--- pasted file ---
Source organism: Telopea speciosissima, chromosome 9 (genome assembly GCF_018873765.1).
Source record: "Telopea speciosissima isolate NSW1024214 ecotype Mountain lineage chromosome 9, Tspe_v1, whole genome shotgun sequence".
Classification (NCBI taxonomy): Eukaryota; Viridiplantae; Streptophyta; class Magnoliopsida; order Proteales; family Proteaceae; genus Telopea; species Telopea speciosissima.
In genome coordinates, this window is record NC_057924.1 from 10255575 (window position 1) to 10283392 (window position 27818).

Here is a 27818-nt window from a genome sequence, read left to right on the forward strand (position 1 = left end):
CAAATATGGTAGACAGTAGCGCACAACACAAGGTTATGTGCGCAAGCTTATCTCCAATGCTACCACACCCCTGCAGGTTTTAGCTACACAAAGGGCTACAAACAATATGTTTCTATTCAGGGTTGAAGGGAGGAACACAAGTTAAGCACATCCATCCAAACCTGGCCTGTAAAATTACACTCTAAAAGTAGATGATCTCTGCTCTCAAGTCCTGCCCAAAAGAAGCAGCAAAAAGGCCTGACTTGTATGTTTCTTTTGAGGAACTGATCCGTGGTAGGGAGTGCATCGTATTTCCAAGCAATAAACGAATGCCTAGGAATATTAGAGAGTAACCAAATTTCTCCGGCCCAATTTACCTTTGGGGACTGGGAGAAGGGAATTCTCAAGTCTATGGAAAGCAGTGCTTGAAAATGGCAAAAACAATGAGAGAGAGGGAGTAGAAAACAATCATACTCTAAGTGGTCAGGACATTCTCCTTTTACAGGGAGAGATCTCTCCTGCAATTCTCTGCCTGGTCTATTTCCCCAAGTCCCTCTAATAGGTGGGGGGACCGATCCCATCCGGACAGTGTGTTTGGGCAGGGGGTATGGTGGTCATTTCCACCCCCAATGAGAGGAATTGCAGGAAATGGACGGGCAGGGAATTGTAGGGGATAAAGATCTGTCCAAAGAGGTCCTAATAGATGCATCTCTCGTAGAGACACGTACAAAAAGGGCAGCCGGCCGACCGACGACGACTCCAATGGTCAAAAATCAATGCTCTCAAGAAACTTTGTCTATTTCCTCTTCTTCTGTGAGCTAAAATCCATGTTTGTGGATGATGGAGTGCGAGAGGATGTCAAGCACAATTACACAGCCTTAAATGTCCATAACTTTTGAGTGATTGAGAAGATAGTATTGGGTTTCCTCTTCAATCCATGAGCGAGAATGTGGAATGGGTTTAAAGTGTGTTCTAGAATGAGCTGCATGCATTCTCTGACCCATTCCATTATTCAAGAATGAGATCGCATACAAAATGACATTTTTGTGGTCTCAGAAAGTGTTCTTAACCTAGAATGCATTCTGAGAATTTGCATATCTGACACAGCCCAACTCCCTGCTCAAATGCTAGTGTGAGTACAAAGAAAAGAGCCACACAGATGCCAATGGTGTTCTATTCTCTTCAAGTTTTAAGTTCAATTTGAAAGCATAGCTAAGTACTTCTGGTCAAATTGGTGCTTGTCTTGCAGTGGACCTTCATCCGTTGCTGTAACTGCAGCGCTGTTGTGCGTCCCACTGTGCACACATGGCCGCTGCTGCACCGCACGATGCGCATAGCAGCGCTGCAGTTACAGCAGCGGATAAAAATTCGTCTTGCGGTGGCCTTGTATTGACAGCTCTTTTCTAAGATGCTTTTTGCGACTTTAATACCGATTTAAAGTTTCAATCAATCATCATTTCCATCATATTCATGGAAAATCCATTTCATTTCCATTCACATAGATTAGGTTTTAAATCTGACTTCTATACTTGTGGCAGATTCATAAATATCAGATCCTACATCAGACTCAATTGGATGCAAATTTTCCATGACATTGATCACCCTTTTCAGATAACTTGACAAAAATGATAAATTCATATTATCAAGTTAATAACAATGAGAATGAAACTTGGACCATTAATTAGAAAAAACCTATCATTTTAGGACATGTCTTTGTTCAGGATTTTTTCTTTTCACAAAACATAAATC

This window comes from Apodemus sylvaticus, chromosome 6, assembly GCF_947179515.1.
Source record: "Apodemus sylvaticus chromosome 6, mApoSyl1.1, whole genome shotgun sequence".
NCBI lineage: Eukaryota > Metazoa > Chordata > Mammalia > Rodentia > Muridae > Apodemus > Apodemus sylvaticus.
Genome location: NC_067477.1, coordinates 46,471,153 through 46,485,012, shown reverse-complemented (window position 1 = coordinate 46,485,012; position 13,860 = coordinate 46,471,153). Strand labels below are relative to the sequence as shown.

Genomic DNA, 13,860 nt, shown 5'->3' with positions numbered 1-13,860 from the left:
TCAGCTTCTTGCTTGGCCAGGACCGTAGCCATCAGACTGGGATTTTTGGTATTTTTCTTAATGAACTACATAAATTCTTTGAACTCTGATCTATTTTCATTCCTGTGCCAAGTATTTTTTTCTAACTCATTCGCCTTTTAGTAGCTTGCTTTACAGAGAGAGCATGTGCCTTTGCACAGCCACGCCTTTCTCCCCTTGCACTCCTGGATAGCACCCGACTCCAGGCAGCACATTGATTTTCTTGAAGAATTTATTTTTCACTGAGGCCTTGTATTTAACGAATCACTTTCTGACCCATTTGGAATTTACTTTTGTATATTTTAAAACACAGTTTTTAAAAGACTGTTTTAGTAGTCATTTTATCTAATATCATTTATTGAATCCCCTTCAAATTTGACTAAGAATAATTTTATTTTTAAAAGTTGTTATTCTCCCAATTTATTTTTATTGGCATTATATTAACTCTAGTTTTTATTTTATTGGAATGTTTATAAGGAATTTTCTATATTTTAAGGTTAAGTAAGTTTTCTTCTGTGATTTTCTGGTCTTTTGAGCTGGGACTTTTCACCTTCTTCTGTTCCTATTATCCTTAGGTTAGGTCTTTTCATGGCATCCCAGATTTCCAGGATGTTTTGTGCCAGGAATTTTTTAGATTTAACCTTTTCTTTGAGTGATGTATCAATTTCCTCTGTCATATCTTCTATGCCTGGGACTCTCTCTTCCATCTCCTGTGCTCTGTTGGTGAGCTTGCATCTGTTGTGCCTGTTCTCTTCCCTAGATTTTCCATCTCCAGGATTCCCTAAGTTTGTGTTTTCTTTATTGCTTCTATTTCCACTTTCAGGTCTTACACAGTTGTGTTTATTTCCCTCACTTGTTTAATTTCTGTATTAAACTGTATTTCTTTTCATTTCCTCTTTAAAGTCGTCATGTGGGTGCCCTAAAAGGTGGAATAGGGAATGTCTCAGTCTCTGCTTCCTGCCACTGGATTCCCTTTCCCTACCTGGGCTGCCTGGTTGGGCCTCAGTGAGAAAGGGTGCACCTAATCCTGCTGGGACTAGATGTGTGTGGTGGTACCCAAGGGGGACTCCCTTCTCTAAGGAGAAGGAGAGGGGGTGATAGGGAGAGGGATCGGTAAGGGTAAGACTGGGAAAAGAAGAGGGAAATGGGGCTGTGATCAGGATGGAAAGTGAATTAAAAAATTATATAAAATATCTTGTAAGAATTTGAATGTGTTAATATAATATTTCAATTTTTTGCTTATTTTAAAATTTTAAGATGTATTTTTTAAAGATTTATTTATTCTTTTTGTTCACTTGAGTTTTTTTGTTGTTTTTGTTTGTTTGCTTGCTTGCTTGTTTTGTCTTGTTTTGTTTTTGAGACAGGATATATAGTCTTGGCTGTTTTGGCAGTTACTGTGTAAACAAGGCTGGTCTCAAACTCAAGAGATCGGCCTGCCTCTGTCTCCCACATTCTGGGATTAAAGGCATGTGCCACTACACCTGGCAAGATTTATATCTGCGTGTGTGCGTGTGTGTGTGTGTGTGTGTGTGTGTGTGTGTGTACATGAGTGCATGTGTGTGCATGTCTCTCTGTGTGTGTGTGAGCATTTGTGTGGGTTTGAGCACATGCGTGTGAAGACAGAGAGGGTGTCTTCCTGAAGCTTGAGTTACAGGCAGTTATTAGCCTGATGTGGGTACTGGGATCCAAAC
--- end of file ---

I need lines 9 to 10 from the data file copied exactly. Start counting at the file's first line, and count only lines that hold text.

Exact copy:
NCBI lineage: Eukaryota > Metazoa > Chordata > Mammalia > Rodentia > Muridae > Apodemus > Apodemus sylvaticus.
Genome location: NC_067477.1, coordinates 46,471,153 through 46,485,012, shown reverse-complemented (window position 1 = coordinate 46,485,012; position 13,860 = coordinate 46,471,153). Strand labels below are relative to the sequence as shown.